A critical analysis of research methods and experimental models to study irrigants and irrigation systems
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John Wiley & Sons
BiofilmDebrisExtrusionIrrigationPenetrationPulp tissueSmear layer
Boutsioukis, C... [et al.] (2022) A critical analysis of research methods and experimental models to study irrigants and irrigation systems. International Endodontic Journal, 00, 1– 35. Available from: [https://doi.org/10.1111/iej.13710]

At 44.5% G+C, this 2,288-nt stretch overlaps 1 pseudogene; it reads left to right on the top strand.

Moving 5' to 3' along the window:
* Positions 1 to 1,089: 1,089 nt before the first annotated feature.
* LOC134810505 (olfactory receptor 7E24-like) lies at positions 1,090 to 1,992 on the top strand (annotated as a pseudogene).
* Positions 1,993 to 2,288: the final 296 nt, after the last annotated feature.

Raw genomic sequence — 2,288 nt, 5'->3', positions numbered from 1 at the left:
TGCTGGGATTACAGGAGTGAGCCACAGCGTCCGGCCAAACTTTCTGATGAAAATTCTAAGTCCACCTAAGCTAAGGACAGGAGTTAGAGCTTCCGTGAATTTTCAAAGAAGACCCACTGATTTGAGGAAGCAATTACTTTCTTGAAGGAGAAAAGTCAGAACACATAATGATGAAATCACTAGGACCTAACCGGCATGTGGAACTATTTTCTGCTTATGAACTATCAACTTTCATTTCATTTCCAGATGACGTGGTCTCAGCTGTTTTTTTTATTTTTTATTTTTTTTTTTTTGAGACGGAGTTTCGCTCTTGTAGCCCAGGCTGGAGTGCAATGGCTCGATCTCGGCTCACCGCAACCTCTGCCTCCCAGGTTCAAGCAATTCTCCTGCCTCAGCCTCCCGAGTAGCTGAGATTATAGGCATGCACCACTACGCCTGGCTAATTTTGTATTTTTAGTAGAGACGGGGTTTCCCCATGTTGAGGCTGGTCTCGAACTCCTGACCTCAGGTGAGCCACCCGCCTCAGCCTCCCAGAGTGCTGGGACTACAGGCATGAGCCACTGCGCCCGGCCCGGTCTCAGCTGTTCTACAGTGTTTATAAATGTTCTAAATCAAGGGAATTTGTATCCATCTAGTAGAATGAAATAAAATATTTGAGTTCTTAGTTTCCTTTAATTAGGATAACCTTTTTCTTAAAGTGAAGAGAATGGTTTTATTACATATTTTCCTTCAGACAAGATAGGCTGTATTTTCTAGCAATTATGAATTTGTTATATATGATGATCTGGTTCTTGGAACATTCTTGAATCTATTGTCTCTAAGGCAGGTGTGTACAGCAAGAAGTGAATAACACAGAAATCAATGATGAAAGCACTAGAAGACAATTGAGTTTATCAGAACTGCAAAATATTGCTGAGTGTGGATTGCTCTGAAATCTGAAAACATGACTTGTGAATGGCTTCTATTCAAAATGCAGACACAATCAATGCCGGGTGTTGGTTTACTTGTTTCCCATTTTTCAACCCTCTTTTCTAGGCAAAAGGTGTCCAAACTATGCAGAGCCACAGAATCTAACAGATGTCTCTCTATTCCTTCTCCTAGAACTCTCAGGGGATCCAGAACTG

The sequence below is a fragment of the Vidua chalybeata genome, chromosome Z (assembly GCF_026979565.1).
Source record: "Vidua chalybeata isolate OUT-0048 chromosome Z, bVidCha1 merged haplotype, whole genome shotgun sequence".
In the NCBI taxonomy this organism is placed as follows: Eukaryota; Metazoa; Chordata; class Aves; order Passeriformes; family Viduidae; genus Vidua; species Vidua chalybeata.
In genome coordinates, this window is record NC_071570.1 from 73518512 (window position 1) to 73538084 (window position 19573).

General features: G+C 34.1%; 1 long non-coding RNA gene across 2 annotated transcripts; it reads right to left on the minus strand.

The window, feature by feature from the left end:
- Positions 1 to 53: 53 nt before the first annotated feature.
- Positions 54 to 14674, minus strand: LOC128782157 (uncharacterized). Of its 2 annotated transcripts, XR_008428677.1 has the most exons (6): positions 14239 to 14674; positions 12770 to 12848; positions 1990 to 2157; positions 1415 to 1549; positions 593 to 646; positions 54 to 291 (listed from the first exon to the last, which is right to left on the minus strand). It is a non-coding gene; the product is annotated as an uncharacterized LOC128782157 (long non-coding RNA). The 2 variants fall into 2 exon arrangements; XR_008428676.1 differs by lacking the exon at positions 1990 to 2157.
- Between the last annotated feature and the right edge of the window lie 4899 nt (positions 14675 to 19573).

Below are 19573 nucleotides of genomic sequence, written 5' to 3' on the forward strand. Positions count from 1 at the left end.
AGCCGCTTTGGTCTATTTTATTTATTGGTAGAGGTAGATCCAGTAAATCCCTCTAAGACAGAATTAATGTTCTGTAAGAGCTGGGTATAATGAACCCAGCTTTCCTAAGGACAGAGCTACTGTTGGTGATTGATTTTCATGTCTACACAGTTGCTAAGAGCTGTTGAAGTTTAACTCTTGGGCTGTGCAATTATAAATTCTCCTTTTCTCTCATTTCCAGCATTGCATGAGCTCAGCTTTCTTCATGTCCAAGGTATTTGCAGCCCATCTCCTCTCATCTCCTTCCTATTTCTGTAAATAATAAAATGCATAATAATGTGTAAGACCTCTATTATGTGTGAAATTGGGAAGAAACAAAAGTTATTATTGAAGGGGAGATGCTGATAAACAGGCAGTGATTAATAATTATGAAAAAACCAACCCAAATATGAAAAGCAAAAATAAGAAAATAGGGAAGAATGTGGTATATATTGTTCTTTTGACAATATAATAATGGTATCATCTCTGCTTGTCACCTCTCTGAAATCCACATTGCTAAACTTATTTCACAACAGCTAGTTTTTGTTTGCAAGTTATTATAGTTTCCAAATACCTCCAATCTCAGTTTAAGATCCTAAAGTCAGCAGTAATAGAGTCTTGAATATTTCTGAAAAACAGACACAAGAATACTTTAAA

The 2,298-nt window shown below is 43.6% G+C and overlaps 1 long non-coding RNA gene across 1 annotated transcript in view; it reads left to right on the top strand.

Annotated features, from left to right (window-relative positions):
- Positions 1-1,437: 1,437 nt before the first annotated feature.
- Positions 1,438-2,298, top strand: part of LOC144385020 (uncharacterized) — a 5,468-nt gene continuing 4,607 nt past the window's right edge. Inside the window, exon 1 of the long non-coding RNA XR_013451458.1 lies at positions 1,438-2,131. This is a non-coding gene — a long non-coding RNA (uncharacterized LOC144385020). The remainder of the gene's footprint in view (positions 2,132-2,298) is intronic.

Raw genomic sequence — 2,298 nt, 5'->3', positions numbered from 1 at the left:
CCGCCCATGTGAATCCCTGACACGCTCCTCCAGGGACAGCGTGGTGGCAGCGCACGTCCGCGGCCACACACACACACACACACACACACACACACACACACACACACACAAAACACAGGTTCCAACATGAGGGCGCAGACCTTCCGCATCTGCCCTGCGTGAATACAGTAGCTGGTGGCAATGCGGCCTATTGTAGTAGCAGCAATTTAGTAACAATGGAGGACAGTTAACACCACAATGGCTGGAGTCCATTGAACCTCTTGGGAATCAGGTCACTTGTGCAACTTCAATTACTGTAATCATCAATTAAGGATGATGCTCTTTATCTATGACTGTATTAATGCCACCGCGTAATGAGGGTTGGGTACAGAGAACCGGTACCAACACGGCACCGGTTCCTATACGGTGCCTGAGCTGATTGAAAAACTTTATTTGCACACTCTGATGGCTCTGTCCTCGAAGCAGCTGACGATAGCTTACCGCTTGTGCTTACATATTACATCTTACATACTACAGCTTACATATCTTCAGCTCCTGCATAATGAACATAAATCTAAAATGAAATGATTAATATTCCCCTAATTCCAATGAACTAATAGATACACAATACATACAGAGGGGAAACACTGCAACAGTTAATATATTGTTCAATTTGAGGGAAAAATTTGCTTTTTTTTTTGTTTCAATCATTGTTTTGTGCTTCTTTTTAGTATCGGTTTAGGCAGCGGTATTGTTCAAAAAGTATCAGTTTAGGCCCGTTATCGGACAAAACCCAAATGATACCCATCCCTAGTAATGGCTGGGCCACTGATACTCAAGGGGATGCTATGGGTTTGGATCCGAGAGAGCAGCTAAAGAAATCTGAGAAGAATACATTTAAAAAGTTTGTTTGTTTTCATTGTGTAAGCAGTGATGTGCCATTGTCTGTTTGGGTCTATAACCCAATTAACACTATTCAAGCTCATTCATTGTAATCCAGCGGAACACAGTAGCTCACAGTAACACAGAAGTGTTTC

Irrigation plays an essential role in root canal treatment. The purpose of this narrative review was to critically appraise the experimental methods and models used to study irrigants and irrigation systems and to provide directions for future research. Studies on the antimicrobial effect of irrigants should use mature multispecies biofilms grown on dentine or inside root canals and should combine at least two complementary evaluation methods. Dissolution of pulp tissue remnants should be examined in the presence of dentine and, preferably, inside human root canals. Micro-computed tomography is currently the method of choice for the assessment of accumulated dentine debris and their removal. A combination of experiments in transparent root canals and numerical modeling is needed to address irrigant penetration. Finally, models to evaluate irrigant extrusion through the apical foramen should simulate the periapical tissues and provide quantitative data on the amount of extruded irrigant. Mimicking the in vivo conditions as close as possible and standardization of the specimens and experimental protocols are universal requirements irrespective of the surrogate endpoint studied. Obsolete and unrealistic models must be abandoned in favour of more appropriate and valid ones that have more direct application and translation to clinical Endodontics.